Closeness is a given in IndyCar's 2013 season

It turns out that racing fans, in particular IndyCar ones, are rather predictable.

Closeness is a given in IndyCar's 2013 season

Spectators want close racing with lots of passing. They want fast cars and dare-devil drivers. Fans want to follow a winner, someone they can count on to deliver thrilling on-track performance every weekend.

Looks like the fans are about to get just exactly what they want; indeed, what they got in the 2012 IZOD IndyCar season but only more and better this time around.

Last year's iteration of IndyCar witnessed incredibly tight racing, on road and street courses as well as the ovals, once engine performance was equalized. Qualifying speeds at Indianapolis Motor Speedway jumped as a result of the crowd-pleasing decision to increase turbo boost. The unrivaled drama of Takumo Sato's daring pass in Turn 1 and the Indy 500's conclusion put patrons on their feet both in the stands and in their living rooms, and gave the Greatest Spectacle in Racing another multi-race champion in genial gentleman Dario Franchitti.

2012 action on the St. Pete street circuit
2012 action on the St. Pete street circuit

Photo by: Eric Gilbert

The Barber Motorsports Park open test results trickling in this week reinforce the reasons why many observers of motorsport suggest that IndyCar can repeat and build on 2012. Some pundits opine that the sport of open-wheel racing in America is well on its way back to good health, and perhaps on pace to equal a similar huge popularity to that which it enjoyed prior to the disastrous split-up.

Almost every car and driver on Tuesday posted a lap better than the current track record. There was a refreshing variety of teams and manufacturers at the top of the timing and scoring sheets, and the cars were consistently quick all day long: nearly 80% of the field was within one tick of fastest-man Will Power's time in the Team Penske Chevrolet-powered Dallara DW12.

Some of the improvement in speed is a result of a cool day at Sebring International Raceway, benefitting both engine performance and driver comfort. Some is from a recent diamond-grinding of the racing surface, a process that makes the track grippy and smooth. The rest can be accounted for by off-track research on the shaker-rig and human ingenuity over the winter break.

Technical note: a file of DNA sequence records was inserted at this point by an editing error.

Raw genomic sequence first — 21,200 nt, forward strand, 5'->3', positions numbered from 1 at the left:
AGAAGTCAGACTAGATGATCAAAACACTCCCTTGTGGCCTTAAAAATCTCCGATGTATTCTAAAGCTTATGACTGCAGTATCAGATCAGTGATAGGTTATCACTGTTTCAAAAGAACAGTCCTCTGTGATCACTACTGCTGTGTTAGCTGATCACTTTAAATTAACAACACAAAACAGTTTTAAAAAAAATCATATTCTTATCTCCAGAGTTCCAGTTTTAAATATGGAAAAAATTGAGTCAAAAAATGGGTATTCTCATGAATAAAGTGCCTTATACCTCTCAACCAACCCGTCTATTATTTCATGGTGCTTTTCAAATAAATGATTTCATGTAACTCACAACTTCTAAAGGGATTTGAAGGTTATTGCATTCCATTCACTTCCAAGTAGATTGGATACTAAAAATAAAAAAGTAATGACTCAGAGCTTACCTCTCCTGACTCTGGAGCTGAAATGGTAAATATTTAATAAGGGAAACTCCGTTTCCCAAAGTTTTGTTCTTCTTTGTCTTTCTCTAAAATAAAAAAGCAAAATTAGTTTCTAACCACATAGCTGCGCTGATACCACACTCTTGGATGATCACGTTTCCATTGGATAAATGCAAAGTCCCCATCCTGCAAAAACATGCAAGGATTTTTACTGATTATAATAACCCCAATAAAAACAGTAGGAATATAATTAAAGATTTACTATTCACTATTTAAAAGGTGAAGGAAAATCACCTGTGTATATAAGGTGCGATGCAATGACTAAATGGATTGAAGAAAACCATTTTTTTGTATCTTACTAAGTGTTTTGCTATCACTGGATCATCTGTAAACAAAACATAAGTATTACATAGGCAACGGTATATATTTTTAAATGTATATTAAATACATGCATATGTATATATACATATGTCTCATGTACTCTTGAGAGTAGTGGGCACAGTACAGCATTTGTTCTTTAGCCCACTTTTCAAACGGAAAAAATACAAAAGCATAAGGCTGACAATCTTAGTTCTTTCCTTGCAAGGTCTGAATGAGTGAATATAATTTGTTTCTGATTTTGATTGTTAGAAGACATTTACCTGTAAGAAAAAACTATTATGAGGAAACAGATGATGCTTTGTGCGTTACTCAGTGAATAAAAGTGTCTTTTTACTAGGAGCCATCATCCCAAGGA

Plotted on a graph the result is a bell curve of fast times bunched up and skewed to the right, to the fastest side of the board, suggesting that the majority of the race teams are keeping up with improvements made in the off-season by the best.

Balance is not typically a word that one applies to a series in which three teams have for years dominated the winner's circle, but IndyCar finally appears to be turning the corner on the quantity of truly spirited racing. A recent decision to form a "competition committee" to oversee performance aspects of the sport promises to further the sport's competitiveness as well.

A tweak of the rules now and then doesn't absolutely preclude a 1990's Dallas Cowboys-like run by a very sharp team owner and a pair of fast drivers. On the other hand, there is absolutely nothing wrong with that: it builds fan loyalty to a particular brand and in many cases brings a countervailing fan resentment which adds to the dynamic.

It's a gratifying change from the past that brought the series ample shame in a running calamity of never-ending drama by way of family squabbles, over-hyped personalities and deadly crashes.

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Teams unleash record-setting speed on day one testing at Barber Motorsports Park
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